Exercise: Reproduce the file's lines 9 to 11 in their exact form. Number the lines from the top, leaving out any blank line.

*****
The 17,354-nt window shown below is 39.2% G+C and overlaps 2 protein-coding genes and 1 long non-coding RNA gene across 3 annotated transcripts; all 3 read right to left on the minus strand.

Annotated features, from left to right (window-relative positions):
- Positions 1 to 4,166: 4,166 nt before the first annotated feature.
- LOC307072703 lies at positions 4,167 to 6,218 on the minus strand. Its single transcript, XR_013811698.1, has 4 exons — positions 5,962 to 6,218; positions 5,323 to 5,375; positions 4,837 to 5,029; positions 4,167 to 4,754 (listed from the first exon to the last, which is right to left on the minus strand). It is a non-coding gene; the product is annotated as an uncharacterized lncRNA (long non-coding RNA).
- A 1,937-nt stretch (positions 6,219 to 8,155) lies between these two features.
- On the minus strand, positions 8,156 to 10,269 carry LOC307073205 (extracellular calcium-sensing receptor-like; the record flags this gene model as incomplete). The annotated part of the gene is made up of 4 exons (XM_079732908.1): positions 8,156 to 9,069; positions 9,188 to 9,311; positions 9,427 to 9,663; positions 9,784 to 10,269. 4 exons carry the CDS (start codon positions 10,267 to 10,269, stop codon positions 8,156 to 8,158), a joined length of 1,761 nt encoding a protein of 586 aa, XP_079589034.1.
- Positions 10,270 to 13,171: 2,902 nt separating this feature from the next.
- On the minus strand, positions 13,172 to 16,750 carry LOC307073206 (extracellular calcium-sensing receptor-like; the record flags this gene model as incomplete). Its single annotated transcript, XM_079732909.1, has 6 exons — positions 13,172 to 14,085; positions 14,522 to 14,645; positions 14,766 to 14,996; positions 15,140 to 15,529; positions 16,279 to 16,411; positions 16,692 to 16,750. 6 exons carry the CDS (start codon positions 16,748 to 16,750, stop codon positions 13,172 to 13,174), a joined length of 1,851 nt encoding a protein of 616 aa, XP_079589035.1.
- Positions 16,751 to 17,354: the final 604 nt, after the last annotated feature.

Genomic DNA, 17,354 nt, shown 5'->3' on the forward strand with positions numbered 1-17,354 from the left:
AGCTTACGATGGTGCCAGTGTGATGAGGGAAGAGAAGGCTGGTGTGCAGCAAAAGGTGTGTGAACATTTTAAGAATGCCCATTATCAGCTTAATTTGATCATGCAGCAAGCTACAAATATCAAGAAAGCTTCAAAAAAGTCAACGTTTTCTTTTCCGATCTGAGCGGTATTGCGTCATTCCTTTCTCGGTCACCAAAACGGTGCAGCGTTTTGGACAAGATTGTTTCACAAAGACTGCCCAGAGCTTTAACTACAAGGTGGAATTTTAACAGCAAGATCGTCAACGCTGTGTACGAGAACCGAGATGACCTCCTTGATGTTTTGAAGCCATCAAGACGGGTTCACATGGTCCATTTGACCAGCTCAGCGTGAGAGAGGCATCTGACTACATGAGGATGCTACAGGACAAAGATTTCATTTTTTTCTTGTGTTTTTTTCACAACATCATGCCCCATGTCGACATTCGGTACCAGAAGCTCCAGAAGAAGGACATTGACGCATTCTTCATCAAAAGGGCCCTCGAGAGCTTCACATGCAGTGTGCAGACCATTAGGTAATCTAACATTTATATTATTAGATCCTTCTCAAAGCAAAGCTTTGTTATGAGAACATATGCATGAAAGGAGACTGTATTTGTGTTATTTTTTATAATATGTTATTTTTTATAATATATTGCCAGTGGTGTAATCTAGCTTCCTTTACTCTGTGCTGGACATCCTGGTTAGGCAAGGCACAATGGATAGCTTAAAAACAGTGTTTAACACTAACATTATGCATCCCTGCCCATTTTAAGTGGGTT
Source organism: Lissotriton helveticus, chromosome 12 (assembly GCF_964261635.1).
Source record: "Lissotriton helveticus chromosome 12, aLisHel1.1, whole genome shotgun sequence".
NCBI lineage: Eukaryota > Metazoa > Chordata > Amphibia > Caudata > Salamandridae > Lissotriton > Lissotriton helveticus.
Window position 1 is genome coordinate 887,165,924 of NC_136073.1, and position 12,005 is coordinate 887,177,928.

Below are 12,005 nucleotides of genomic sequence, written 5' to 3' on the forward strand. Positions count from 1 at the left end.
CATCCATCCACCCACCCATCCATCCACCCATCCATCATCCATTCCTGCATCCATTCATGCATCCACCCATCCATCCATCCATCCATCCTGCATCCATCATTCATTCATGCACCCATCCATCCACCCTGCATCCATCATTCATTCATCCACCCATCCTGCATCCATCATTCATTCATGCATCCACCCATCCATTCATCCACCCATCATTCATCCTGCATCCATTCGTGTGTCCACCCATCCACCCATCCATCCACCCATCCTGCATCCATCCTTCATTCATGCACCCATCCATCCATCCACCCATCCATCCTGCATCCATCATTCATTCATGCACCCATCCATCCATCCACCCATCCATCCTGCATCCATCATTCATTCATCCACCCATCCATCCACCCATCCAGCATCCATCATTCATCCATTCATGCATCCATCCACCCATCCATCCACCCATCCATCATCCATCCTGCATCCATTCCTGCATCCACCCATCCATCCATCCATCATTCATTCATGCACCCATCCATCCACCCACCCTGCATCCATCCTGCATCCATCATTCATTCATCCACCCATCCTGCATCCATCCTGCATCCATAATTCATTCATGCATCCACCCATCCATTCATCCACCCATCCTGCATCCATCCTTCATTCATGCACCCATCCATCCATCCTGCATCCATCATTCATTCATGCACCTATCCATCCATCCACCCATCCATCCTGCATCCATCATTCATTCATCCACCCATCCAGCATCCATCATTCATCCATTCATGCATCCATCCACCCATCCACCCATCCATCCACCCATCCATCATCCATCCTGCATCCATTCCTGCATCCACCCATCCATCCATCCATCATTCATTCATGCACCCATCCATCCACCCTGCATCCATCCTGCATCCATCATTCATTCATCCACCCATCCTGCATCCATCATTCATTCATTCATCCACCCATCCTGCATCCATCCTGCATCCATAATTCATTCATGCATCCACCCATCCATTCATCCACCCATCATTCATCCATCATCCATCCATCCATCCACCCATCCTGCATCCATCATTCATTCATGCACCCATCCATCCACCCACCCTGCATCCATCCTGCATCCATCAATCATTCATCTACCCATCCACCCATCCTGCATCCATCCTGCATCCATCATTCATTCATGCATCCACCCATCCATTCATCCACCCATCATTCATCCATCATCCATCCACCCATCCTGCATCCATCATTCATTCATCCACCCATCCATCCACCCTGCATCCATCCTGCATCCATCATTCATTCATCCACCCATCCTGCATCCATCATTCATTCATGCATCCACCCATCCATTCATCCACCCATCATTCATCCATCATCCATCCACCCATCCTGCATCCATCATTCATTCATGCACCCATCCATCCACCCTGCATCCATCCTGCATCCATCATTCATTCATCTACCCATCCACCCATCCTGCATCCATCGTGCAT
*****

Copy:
- Positions 16,751 to 17,354: the final 604 nt, after the last annotated feature.

Genomic DNA, 17,354 nt, shown 5'->3' on the forward strand with positions numbered 1-17,354 from the left:
AGCTTACGATGGTGCCAGTGTGATGAGGGAAGAGAAGGCTGGTGTGCAGCAAAAGGTGTGTGAACATTTTAAGAATGCCCATTATCAGCTTAATTTGATCATGCAGCAAGCTACAAATATCAAGAAAGCTTCAAAAAAGTCAACGTTTTCTTTTCCGATCTGAGCGGTATTGCGTCATTCCTTTCTCGGTCACCAAAACGGTGCAGCGTTTTGGACAAGATTGTTTCACAAAGACTGCCCAGAGCTTTAACTACAAGGTGGAATTTTAACAGCAAGATCGTCAACGCTGTGTACGAGAACCGAGATGACCTCCTTGATGTTTTGAAGCCATCAAGACGGGTTCACATGGTCCATTTGACCAGCTCAGCGTGAGAGAGGCATCTGACTACATGAGGATGCTACAGGACAAAGATTTCATTTTTTTCTTGTGTTTTTTTCACAACATCATGCCCCATGTCGACATTCGGTACCAGAAGCTCCAGAAGAAGGACATTGACGCATTCTTCATCAAAAGGGCCCTCGAGAGCTTCACATGCAGTGTGCAGACCATTAGGTAATCTAACATTTATATTATTAGATCCTTCTCAAAGCAAAGCTTTGTTATGAGAACATATGCATGAAAGGAGACTGTATTTGTGTTATTTTTTATAATATGTTATTTTTTATAATATATTGCCAGTGGTGTAATCTAGCTTCCTTTACTCTGTGCTGGACATCCTGGTTAGGCAAGGCACAATGGATAGCTTAAAAACAGTGTTTAACACTAACATTATGCATCCCTGCCCATTTTAAGTGGGTT